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With first high tide, flooding already serious

With first high tide, flooding already serious With first high tide, flooding already serious  With Monday’s first high tide, and Sandy’s center still hundreds of miles away, Cape May County’s barrier islands are seeing widespread flooding.

This morning, the National Weather Service in Mount Holly reiterated costal flood warning, a flood watch and a high wind warning, stating that the storm is expected to be very dangerous.

It’s also massive, with hurricane winds expected to slam the coast from Chincoteague, Va. To Chatam Mass., and the thousand-mile storm bringing snow to mountain areas, wind to Chicago and damage throughout.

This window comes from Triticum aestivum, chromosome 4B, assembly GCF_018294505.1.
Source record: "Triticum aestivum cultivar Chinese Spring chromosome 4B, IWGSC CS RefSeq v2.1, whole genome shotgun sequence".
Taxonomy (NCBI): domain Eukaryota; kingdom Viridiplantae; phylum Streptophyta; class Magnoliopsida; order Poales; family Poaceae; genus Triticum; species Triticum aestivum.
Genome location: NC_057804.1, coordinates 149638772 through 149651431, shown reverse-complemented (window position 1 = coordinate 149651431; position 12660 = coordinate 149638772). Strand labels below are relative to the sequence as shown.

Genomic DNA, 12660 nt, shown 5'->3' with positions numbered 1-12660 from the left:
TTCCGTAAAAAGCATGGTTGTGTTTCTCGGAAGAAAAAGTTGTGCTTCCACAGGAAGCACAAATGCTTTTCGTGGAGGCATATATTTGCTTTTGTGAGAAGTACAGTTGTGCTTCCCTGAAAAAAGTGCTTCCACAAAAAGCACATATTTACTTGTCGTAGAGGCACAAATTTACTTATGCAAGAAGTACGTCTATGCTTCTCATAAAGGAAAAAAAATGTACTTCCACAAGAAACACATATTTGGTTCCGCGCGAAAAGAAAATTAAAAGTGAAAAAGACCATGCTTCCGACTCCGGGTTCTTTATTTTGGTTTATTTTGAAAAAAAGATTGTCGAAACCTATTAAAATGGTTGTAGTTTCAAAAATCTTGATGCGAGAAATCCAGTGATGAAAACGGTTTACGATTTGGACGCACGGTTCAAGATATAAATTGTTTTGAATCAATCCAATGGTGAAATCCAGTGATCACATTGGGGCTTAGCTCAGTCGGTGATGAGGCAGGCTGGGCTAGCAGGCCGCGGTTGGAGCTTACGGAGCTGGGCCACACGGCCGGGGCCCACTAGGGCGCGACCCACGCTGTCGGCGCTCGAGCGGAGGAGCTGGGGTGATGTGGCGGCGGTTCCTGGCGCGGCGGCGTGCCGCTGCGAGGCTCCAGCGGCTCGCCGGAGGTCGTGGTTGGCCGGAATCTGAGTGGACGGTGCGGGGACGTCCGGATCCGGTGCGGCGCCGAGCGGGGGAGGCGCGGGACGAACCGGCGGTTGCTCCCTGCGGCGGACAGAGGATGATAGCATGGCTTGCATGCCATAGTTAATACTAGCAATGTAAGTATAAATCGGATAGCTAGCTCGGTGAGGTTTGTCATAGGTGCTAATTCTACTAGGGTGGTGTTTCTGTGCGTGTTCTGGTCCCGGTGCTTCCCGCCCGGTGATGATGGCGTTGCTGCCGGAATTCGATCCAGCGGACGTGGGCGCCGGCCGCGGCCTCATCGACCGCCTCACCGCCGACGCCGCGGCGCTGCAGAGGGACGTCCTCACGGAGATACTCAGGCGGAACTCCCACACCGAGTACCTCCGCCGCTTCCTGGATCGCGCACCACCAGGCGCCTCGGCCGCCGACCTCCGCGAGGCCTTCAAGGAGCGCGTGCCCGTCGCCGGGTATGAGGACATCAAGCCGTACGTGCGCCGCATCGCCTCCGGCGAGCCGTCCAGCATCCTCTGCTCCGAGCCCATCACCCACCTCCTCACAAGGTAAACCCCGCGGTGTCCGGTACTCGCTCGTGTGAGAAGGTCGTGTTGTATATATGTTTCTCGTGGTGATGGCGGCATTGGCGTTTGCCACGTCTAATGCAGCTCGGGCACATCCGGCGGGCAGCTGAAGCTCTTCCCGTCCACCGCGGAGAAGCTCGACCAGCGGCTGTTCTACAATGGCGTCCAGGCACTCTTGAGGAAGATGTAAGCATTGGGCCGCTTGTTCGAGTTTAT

New Jersey may see some of the worst damage.

As of this morning, the storm had winds over 85 mph, and the storm has turned toward the west, heading toward land. Gusty winds were already strong in Cape May County, although the worst of the storm is expected tonight.

So far, for most residents, the power has remained on, which has meant a steady stream of updates on Facebook and other social media. That has meant many evacuees have been kept informed about their towns and neighborhoods from those who stayed on the islands, often with photos and video.

They’ve shown widespread flooding, and in some areas the surf has overtopped the dunes.

The buoy at Cape May has shown waves of over 19 feet, and beaches are expected to see severe erosion during this storm. 


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